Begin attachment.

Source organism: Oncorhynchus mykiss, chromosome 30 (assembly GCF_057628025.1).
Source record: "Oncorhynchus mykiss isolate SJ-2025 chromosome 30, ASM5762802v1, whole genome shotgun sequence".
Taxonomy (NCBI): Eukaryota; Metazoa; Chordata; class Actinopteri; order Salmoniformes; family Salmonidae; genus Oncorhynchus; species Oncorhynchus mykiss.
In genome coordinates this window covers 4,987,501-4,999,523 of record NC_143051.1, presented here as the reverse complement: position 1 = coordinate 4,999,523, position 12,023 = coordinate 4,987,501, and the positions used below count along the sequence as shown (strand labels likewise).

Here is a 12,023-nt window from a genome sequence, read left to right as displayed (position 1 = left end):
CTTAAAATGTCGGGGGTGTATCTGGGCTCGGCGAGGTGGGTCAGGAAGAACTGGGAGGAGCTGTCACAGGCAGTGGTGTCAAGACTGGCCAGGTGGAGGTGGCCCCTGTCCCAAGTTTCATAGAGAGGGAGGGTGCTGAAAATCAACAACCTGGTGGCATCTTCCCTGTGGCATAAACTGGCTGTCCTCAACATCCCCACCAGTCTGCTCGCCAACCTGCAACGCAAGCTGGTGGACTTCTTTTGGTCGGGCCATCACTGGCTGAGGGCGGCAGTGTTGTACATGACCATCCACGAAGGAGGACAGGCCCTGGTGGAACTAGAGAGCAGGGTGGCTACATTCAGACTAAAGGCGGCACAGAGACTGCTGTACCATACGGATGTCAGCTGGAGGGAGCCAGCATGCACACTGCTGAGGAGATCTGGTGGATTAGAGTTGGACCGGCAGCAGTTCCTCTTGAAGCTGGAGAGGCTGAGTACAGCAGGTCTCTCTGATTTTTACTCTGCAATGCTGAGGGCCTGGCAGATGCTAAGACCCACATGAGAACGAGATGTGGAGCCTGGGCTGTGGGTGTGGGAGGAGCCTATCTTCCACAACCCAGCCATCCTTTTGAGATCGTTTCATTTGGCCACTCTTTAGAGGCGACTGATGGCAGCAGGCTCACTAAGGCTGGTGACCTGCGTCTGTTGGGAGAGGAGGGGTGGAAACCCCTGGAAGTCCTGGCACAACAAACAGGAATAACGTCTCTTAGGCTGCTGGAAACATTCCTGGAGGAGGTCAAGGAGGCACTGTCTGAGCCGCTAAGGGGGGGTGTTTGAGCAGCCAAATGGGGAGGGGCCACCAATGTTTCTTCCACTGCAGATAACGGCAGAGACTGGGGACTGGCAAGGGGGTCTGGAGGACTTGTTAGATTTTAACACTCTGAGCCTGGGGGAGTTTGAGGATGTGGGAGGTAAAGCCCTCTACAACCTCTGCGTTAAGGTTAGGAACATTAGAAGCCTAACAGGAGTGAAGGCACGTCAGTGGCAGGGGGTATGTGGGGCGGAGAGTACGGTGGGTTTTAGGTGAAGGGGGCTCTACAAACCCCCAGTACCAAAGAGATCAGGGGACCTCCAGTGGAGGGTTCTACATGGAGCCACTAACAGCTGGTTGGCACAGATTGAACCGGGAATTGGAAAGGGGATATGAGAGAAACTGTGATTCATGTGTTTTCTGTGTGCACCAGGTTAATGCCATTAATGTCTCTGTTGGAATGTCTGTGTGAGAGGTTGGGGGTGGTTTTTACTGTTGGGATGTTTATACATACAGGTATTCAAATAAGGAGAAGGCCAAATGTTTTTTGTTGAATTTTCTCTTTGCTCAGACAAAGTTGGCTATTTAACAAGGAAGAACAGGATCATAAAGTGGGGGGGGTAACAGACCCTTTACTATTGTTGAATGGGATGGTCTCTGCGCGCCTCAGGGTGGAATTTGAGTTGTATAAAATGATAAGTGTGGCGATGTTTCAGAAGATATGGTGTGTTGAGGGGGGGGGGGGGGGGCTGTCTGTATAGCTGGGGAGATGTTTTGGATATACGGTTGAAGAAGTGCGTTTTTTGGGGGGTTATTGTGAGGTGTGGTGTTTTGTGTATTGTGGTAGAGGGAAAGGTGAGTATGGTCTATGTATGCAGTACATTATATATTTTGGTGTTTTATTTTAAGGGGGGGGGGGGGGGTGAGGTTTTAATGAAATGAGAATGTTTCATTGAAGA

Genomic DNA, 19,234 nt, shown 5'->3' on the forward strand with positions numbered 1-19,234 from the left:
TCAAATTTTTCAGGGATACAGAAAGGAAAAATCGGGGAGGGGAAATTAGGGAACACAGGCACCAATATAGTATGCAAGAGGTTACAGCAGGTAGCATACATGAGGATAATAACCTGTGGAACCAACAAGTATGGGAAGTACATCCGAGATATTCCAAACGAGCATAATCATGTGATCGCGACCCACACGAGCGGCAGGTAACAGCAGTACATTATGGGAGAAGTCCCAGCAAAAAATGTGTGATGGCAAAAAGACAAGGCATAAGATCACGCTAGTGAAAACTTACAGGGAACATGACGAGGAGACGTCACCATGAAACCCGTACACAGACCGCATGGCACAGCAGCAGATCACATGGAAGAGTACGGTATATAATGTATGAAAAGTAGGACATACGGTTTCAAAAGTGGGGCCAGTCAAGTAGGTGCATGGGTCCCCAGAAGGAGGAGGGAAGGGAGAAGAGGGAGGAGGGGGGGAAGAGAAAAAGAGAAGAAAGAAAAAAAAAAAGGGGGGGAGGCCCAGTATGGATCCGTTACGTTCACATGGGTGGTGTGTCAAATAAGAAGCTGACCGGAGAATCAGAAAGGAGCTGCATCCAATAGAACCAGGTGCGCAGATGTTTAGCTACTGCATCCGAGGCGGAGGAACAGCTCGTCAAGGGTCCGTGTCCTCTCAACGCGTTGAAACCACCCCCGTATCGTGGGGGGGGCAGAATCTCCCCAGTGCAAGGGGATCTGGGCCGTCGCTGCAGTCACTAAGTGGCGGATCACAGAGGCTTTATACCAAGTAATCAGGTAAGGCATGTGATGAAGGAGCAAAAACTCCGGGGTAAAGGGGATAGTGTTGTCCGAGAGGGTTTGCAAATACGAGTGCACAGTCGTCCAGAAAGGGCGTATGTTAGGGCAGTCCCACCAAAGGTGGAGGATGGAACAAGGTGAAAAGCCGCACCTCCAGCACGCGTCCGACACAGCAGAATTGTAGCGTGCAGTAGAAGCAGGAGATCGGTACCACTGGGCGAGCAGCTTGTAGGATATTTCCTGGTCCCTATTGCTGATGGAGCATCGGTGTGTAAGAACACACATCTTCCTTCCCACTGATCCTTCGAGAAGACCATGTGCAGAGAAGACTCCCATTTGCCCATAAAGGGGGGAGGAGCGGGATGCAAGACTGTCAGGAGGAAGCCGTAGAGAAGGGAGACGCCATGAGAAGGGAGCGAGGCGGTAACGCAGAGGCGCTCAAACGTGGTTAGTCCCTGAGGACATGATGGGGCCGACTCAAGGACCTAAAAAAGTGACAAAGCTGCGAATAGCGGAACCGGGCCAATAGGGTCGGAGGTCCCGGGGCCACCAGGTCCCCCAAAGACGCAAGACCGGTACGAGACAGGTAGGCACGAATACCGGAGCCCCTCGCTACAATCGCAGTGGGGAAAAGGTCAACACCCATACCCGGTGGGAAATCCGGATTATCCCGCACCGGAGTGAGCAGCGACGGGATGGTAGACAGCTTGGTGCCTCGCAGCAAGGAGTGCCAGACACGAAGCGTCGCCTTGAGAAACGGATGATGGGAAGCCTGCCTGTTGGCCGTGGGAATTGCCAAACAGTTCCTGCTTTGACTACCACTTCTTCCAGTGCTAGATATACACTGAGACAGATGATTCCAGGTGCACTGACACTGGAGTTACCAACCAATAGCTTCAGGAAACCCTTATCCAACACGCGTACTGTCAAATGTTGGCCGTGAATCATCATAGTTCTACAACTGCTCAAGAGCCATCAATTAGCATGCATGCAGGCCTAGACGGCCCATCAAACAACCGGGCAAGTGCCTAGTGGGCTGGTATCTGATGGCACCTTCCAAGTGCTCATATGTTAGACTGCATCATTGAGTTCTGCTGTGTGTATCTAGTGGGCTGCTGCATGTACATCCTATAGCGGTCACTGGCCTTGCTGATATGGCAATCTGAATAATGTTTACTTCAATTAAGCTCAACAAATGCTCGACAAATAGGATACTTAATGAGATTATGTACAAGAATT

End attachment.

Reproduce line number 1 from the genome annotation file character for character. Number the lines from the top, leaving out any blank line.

Source organism: Oncorhynchus mykiss, chromosome 30 (assembly GCF_057628025.1).